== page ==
Sometimes the thing you want
wants you too. If you don't follow your muse, she might just
decide to follow you.
Take Alison Pipitone, for example. She's been making waves
in indie-rock circles for about five years now. But it wasn't
always so. In fact, at one point she was so unsuccessful and
frustrated that she had given up music entirely. Pipitone left
the Los Angeles music scene in 1994 and went back to college
in her hometown of Buffalo, N.Y. Merely fooling around at local
open-mic nights, she managed to stomp a big impression onto their
small music scene and quickly found herself in business for real,
with a new recording contract later the same year.
Some 2,600 miles from the cutthroat musical cacophony of mid
'90s Hollywood, she found it much easier to get noticed. She
was never "The Next Alanis Morrisette," and had no
interest in faking it. From the present vantage point, it's easy
to see how clearly she now stands out from the crowd.
Alison Pipitone writes poetry that rocks. She's one part cover
girl, two parts Springsteen, one part Liz Phair and a bucket-full
of Kurt Cobain. Blended together with a whiskey-laced voice,
she's a powerful concoction of lyric-driven, folky alternative
rock with sharp, 100-proof melodies and scorching full-on performances.
I'll Ask Her is her fifth record and it is a significant
departure from her previous work. This one is completely stripped
down to just her vocals and acoustic guitar and it features contemplative,
introspective songwriting for somewhat quieter moments. It's
her Nebraska, and I'll Ask Her is meant to play
on the rhyme. Even the cover photo of a bleak Buffalo streetscape
harkens back to it.
Ironically, this is an artist who has those highly coveted
right-now pop songstress looks, but she doesn't show the slightest
glimpse of them on this CD. She seems to have set aside her outward
looks and expressions and turned entirely inward. This is a very
fine record, which may reach a wider audience than her previous
Grrrl-rock recordings. There is some superb songwriting here.
Pipitone played more than 150 dates in 2002, and those who
only know her live or by her previous releases may not immediately
get this one. She is a complicated, enigmatic artist, and analyzing
most of her lyrics is way above my pay grade. Still, like the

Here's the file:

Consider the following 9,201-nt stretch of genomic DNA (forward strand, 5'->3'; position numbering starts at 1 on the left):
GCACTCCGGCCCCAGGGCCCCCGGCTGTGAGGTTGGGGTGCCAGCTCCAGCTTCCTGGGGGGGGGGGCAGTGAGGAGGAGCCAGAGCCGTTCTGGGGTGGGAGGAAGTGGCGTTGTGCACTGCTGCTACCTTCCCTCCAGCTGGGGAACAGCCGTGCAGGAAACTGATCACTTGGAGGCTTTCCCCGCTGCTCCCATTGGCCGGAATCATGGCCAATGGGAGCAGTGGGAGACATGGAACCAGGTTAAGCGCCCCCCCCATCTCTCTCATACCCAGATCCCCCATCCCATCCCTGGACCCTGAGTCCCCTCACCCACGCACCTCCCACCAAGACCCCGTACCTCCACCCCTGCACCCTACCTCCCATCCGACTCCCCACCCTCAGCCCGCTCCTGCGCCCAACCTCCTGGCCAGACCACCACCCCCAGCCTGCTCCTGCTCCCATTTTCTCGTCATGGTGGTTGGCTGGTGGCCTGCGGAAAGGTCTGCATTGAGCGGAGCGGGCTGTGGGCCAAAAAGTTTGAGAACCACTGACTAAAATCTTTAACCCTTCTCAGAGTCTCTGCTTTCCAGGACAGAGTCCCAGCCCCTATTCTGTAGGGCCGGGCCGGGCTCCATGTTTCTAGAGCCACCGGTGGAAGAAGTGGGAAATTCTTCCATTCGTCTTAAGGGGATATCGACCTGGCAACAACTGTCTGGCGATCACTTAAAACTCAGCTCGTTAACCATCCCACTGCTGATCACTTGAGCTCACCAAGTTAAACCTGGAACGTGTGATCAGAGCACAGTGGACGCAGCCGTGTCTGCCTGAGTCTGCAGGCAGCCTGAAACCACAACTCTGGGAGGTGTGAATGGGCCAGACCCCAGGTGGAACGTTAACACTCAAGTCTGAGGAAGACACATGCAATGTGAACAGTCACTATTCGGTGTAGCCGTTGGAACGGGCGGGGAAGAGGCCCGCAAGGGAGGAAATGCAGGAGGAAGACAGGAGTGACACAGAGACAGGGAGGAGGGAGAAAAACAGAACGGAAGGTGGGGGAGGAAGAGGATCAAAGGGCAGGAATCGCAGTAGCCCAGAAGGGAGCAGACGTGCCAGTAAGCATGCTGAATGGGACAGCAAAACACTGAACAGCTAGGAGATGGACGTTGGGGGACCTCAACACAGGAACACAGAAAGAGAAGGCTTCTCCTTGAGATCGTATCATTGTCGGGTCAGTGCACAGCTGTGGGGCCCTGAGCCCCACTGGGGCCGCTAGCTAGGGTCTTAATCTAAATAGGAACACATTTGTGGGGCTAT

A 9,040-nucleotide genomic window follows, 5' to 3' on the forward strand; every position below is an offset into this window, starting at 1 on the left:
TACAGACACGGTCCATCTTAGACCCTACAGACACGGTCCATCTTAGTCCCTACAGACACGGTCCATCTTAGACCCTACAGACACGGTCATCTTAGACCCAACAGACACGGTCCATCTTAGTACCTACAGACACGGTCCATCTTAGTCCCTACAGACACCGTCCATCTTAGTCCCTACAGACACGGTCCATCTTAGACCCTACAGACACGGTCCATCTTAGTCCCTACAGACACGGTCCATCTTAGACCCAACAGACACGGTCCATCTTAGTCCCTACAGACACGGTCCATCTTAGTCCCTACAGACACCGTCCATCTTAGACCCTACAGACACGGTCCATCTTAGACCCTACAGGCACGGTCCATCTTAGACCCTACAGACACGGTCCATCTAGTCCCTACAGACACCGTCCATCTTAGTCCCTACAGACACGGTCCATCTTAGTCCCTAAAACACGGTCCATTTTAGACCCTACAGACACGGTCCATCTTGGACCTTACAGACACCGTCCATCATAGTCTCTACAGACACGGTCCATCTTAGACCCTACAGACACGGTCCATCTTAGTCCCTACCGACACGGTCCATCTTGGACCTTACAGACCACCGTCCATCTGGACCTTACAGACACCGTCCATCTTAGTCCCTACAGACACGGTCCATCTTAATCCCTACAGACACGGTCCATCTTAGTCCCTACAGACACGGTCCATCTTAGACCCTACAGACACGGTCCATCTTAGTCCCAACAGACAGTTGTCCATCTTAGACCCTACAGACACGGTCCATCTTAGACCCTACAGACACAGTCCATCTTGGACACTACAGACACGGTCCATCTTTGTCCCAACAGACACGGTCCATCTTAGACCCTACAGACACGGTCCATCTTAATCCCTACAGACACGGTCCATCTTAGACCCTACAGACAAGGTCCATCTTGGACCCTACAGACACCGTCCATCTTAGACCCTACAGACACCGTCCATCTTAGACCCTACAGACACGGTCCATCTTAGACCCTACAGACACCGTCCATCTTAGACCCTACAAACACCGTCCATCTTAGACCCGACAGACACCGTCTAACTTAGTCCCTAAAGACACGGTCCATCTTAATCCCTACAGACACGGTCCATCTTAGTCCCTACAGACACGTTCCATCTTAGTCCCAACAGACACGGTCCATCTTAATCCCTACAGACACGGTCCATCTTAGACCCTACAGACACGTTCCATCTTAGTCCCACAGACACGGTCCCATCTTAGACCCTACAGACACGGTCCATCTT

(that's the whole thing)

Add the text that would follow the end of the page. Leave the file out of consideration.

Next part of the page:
best songwriters, when she wants to make imagery perfectly clear
she makes it look easy. "1969 Cobalt Blue Camaro" is
a good example. It immediately evokes some of the best Simon
and Garfunkel ballads or Bruce Springsteen nostalgia.
I got my suntan, my hair comb, my pocket book
I hear you comin' up the road
I see you're honkin' and wavin'
And smilin' and I can't wait to go
So don't forget to drive
Your '69 cobalt blue Camaro
And pick me up tonight
I'll be standing outside amongst the shadows
This is the most distinctive
song on the CD. It's a great melody and grooves along on one
of the better voices in alternative rock music today. It's done
in two-part harmony over just a couple acoustic guitar tracks
and tweaked with a little EQ. Pipitone recorded and produced
the entire record at home on her digital 8-track recorder.
Stripped down like this she sounds a little like Lucinda Williams,
an artist she admires. Other times she's more playful and romantic,
like Liz Phair sans the overt sexual content. She has a full,
robust voice, and the whole record is done with about twice Lucinda's
talent and maybe one-tenth of Phair's typical budget.
The rest of the album is romantic, complex, and a little melancholy,
containing devotional love songs and nostalgic reminiscences
of her childhood. "Bring It On" is a semi-autobiographical
adolescent anthem told in another's voice. Springsteen used to
do this stuff. Only he doesn't fuck with the listener's head
like she does or Cobain did. "I Am Not Yours" is so
ardent and searingly good it sounds like it was stolen from Cobain's
estate. There are a lot of different styles in here and they
all work. "Secret Lover" could have been one of those
lost songs Steve Earle says he sold for dope. She's that good.
Pipitone is able to pull together all these styles so well
because she can just flat sing. She won both "Best Female
Vocalist" and "Best Original Vocalist" in the
1999 College Music Journal. Man, can she ever play a guitar,
Alison Pipitone is on her way to becoming a star. She sings
with charm, vim, and vitriol; lightning in a bottle, basically.
She's a top-flight songwriter with a wicked vocal left-hook and
"I'm on my own record label, now, and finally have a
good band with me. We played everywhere from San Francisco to
Buffalo this year, and we'll do it again next year. I don't give
a damn about impressing A&R reps or Rolling Stone
anymore. We're just gonna rock, and maybe we'll go a little further
south next time."
Her earlier records are damned good, too. Don't pass them up
if you like smart alternative rock, sung like Hell-on-wheels.
for the whole story, images and her complete discography. (Photos courtesy alisonpipitone.com)
Contact Samuel L. Wereb at wereb-at-rockzilla.net